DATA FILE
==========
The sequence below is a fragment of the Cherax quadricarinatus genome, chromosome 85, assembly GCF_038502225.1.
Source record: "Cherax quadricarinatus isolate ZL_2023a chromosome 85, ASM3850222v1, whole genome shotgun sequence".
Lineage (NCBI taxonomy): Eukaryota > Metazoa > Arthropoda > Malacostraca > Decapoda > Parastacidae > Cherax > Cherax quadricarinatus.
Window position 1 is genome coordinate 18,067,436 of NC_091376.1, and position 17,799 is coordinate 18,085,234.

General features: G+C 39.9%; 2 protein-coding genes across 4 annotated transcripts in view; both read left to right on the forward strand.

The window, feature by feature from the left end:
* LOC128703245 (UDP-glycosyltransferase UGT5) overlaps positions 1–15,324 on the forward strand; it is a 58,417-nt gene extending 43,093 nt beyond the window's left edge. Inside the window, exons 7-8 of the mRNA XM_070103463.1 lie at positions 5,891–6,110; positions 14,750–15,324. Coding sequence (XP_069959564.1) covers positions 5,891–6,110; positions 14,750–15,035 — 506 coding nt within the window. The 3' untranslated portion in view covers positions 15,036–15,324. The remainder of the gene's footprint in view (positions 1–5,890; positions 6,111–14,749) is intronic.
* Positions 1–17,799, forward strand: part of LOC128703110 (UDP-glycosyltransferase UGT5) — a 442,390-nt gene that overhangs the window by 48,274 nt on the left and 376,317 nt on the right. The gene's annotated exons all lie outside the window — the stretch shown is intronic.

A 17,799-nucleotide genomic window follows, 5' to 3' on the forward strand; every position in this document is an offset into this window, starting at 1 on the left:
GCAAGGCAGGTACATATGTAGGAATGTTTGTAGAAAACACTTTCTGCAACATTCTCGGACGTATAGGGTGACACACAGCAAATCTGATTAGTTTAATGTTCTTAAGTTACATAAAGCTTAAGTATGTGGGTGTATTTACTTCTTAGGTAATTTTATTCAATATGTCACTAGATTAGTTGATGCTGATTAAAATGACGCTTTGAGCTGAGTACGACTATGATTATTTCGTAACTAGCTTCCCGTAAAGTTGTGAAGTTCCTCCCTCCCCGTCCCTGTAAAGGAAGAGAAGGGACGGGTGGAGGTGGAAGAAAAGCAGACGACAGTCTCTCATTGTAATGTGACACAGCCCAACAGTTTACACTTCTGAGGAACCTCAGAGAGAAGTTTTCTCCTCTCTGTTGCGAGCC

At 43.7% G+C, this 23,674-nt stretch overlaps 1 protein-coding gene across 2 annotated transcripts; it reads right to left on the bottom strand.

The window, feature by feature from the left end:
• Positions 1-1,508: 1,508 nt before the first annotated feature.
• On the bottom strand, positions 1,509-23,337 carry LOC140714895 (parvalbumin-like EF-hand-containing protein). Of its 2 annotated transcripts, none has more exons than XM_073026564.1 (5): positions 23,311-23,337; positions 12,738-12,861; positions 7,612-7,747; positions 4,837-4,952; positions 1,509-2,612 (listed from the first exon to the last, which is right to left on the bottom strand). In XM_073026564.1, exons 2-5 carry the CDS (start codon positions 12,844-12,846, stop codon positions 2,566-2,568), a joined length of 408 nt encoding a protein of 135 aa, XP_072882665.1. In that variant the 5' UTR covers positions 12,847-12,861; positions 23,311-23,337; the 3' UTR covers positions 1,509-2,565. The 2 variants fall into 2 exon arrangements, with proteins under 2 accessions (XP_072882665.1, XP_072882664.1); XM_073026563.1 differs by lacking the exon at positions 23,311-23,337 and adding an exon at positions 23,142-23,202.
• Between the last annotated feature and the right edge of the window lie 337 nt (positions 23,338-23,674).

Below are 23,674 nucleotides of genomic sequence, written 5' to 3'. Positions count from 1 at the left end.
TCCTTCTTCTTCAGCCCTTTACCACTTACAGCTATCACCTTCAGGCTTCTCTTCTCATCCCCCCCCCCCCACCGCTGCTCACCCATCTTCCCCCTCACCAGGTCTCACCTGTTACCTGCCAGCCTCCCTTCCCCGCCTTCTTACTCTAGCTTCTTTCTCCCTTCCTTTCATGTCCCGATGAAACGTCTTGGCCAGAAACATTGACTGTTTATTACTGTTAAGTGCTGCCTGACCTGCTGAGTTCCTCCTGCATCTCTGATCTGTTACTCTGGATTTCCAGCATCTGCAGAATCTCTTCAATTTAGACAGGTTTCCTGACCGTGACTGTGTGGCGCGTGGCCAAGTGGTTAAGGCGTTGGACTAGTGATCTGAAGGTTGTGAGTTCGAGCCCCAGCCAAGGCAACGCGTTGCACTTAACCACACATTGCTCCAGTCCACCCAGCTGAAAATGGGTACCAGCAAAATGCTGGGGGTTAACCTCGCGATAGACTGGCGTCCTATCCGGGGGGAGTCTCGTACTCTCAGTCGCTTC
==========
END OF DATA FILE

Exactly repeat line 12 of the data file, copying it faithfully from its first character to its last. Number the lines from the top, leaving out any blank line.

The window, feature by feature from the left end: